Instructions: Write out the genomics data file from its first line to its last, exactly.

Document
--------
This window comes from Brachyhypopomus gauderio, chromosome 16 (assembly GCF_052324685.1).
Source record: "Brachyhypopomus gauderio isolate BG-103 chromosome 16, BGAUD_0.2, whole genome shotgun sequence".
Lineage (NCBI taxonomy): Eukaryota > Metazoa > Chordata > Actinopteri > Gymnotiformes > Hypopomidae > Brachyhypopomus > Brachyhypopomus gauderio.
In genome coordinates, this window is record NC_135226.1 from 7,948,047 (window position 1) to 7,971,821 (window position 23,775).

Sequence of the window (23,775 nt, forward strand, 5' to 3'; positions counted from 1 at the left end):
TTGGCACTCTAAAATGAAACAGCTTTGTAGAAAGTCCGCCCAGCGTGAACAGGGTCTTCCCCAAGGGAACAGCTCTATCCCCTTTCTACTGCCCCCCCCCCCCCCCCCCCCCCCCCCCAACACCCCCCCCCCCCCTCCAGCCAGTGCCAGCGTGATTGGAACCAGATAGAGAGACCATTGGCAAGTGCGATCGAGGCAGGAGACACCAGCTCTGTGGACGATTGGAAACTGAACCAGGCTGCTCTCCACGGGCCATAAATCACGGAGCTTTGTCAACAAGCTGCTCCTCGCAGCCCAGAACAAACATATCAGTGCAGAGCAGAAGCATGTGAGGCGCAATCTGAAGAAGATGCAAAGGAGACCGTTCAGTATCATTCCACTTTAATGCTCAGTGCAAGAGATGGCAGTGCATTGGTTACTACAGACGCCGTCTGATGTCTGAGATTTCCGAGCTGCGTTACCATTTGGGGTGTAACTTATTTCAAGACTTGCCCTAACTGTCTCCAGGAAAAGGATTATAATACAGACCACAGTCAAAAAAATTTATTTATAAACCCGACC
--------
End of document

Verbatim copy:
This window comes from Brachyhypopomus gauderio, chromosome 16 (assembly GCF_052324685.1).
Source record: "Brachyhypopomus gauderio isolate BG-103 chromosome 16, BGAUD_0.2, whole genome shotgun sequence".
Lineage (NCBI taxonomy): Eukaryota > Metazoa > Chordata > Actinopteri > Gymnotiformes > Hypopomidae > Brachyhypopomus > Brachyhypopomus gauderio.
In genome coordinates, this window is record NC_135226.1 from 7,948,047 (window position 1) to 7,971,821 (window position 23,775).

Sequence of the window (23,775 nt, forward strand, 5' to 3'; positions counted from 1 at the left end):
TTGGCACTCTAAAATGAAACAGCTTTGTAGAAAGTCCGCCCAGCGTGAACAGGGTCTTCCCCAAGGGAACAGCTCTATCCCCTTTCTACTGCCCCCCCCCCCCCCCCCCCCCCCCCCCAACACCCCCCCCCCCCCTCCAGCCAGTGCCAGCGTGATTGGAACCAGATAGAGAGACCATTGGCAAGTGCGATCGAGGCAGGAGACACCAGCTCTGTGGACGATTGGAAACTGAACCAGGCTGCTCTCCACGGGCCATAAATCACGGAGCTTTGTCAACAAGCTGCTCCTCGCAGCCCAGAACAAACATATCAGTGCAGAGCAGAAGCATGTGAGGCGCAATCTGAAGAAGATGCAAAGGAGACCGTTCAGTATCATTCCACTTTAATGCTCAGTGCAAGAGATGGCAGTGCATTGGTTACTACAGACGCCGTCTGATGTCTGAGATTTCCGAGCTGCGTTACCATTTGGGGTGTAACTTATTTCAAGACTTGCCCTAACTGTCTCCAGGAAAAGGATTATAATACAGACCACAGTCAAAAAAATTTATTTATAAACCCGACC